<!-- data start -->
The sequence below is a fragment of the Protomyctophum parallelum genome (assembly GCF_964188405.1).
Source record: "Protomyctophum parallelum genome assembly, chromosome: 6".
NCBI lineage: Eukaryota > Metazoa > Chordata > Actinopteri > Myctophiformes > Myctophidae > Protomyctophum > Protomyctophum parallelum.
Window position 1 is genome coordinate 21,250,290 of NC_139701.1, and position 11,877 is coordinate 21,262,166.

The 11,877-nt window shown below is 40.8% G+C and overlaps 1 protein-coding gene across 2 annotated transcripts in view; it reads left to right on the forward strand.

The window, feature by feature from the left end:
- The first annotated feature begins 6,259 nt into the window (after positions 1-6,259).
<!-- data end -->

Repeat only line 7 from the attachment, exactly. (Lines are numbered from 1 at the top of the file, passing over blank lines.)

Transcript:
- The first annotated feature begins 6,259 nt into the window (after positions 1-6,259).